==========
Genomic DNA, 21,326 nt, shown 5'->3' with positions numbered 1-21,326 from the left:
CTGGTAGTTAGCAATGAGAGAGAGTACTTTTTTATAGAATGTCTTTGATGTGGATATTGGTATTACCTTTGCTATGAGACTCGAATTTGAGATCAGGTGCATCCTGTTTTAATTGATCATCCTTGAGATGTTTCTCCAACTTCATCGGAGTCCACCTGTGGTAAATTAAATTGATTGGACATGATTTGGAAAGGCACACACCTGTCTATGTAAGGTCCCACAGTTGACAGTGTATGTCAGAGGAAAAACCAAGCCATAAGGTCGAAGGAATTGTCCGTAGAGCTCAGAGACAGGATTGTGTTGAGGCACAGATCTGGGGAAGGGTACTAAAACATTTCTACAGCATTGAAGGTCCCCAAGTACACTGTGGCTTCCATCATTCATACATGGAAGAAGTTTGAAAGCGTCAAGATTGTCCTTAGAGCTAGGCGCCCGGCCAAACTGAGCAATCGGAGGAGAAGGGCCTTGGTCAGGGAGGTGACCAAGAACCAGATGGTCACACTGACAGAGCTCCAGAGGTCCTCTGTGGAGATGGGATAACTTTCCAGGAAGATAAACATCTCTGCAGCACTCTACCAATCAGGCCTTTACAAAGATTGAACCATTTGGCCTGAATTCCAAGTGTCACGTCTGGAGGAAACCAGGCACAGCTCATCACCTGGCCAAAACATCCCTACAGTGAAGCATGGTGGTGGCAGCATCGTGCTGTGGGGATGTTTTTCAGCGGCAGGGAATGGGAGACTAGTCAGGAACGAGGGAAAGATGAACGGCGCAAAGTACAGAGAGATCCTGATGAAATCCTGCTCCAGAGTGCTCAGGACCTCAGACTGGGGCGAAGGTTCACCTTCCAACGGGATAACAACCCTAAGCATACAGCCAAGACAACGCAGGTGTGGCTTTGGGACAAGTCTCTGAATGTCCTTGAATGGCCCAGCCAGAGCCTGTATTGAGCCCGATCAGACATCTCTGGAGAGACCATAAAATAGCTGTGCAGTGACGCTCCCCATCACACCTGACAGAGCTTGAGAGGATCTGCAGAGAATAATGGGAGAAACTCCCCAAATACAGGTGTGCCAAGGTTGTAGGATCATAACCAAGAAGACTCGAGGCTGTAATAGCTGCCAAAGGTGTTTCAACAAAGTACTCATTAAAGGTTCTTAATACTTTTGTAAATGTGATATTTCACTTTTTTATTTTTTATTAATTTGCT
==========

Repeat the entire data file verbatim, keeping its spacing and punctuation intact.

Genomic DNA, 21,326 nt, shown 5'->3' with positions numbered 1-21,326 from the left:
CTGGTAGTTAGCAATGAGAGAGAGTACTTTTTTATAGAATGTCTTTGATGTGGATATTGGTATTACCTTTGCTATGAGACTCGAATTTGAGATCAGGTGCATCCTGTTTTAATTGATCATCCTTGAGATGTTTCTCCAACTTCATCGGAGTCCACCTGTGGTAAATTAAATTGATTGGACATGATTTGGAAAGGCACACACCTGTCTATGTAAGGTCCCACAGTTGACAGTGTATGTCAGAGGAAAAACCAAGCCATAAGGTCGAAGGAATTGTCCGTAGAGCTCAGAGACAGGATTGTGTTGAGGCACAGATCTGGGGAAGGGTACTAAAACATTTCTACAGCATTGAAGGTCCCCAAGTACACTGTGGCTTCCATCATTCATACATGGAAGAAGTTTGAAAGCGTCAAGATTGTCCTTAGAGCTAGGCGCCCGGCCAAACTGAGCAATCGGAGGAGAAGGGCCTTGGTCAGGGAGGTGACCAAGAACCAGATGGTCACACTGACAGAGCTCCAGAGGTCCTCTGTGGAGATGGGATAACTTTCCAGGAAGATAAACATCTCTGCAGCACTCTACCAATCAGGCCTTTACAAAGATTGAACCATTTGGCCTGAATTCCAAGTGTCACGTCTGGAGGAAACCAGGCACAGCTCATCACCTGGCCAAAACATCCCTACAGTGAAGCATGGTGGTGGCAGCATCGTGCTGTGGGGATGTTTTTCAGCGGCAGGGAATGGGAGACTAGTCAGGAACGAGGGAAAGATGAACGGCGCAAAGTACAGAGAGATCCTGATGAAATCCTGCTCCAGAGTGCTCAGGACCTCAGACTGGGGCGAAGGTTCACCTTCCAACGGGATAACAACCCTAAGCATACAGCCAAGACAACGCAGGTGTGGCTTTGGGACAAGTCTCTGAATGTCCTTGAATGGCCCAGCCAGAGCCTGTATTGAGCCCGATCAGACATCTCTGGAGAGACCATAAAATAGCTGTGCAGTGACGCTCCCCATCACACCTGACAGAGCTTGAGAGGATCTGCAGAGAATAATGGGAGAAACTCCCCAAATACAGGTGTGCCAAGGTTGTAGGATCATAACCAAGAAGACTCGAGGCTGTAATAGCTGCCAAAGGTGTTTCAACAAAGTACTCATTAAAGGTTCTTAATACTTTTGTAAATGTGATATTTCACTTTTTTATTTTTTATTAATTTGCT